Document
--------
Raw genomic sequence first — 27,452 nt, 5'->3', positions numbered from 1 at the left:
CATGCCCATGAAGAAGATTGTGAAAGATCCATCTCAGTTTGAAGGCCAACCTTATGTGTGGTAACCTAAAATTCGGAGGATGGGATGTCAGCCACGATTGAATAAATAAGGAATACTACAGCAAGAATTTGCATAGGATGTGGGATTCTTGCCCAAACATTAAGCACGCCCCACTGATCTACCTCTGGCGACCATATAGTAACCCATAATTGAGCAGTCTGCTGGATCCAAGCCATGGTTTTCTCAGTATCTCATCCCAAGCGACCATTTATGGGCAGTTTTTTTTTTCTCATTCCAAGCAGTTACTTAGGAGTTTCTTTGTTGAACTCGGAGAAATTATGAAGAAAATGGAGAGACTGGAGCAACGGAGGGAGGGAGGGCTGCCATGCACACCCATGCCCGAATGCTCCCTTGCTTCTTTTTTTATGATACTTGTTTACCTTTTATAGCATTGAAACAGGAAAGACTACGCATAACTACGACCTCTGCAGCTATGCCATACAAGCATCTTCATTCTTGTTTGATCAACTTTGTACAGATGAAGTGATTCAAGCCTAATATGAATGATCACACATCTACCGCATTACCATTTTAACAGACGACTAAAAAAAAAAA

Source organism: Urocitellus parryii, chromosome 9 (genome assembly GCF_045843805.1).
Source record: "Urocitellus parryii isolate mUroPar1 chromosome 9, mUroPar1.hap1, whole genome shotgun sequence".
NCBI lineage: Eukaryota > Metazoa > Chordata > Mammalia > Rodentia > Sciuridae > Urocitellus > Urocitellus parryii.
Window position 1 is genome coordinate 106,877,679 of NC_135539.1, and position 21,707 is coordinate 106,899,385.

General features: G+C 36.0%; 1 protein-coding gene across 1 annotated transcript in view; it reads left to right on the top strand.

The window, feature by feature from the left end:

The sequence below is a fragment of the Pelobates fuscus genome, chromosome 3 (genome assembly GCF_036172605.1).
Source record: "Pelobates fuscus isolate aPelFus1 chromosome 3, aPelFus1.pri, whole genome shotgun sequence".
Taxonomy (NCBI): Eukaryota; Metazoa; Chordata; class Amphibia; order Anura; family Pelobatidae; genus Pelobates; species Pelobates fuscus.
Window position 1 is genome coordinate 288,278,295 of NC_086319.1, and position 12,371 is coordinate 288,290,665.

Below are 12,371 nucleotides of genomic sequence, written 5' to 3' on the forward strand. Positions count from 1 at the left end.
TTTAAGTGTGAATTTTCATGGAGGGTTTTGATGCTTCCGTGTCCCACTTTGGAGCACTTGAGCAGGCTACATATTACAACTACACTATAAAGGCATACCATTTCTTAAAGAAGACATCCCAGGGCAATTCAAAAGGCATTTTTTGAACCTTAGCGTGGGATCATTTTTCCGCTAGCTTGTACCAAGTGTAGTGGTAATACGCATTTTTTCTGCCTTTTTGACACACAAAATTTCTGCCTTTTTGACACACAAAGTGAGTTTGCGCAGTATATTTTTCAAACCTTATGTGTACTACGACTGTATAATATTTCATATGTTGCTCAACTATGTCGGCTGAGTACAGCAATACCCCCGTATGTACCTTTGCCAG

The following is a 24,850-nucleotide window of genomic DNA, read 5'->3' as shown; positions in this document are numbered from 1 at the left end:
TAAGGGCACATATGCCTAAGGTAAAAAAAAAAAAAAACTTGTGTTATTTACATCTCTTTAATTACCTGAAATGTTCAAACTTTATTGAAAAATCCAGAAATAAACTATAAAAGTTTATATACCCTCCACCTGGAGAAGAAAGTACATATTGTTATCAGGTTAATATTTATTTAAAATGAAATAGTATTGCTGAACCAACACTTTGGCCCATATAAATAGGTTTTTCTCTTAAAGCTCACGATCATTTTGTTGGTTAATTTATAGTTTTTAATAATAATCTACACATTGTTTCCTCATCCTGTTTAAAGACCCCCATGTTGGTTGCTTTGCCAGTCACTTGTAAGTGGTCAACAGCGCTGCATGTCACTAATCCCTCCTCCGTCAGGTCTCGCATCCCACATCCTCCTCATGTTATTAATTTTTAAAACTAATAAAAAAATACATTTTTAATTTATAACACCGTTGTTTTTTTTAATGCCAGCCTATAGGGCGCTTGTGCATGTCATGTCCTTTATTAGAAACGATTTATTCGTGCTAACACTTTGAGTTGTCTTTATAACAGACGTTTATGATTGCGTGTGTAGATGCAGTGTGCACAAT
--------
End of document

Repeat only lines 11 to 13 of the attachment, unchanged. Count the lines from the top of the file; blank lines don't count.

Taxonomy (NCBI): Eukaryota; Metazoa; Chordata; class Amphibia; order Anura; family Pelobatidae; genus Pelobates; species Pelobates fuscus.
Window position 1 is genome coordinate 288,278,295 of NC_086319.1, and position 12,371 is coordinate 288,290,665.

Below are 12,371 nucleotides of genomic sequence, written 5' to 3' on the forward strand. Positions count from 1 at the left end.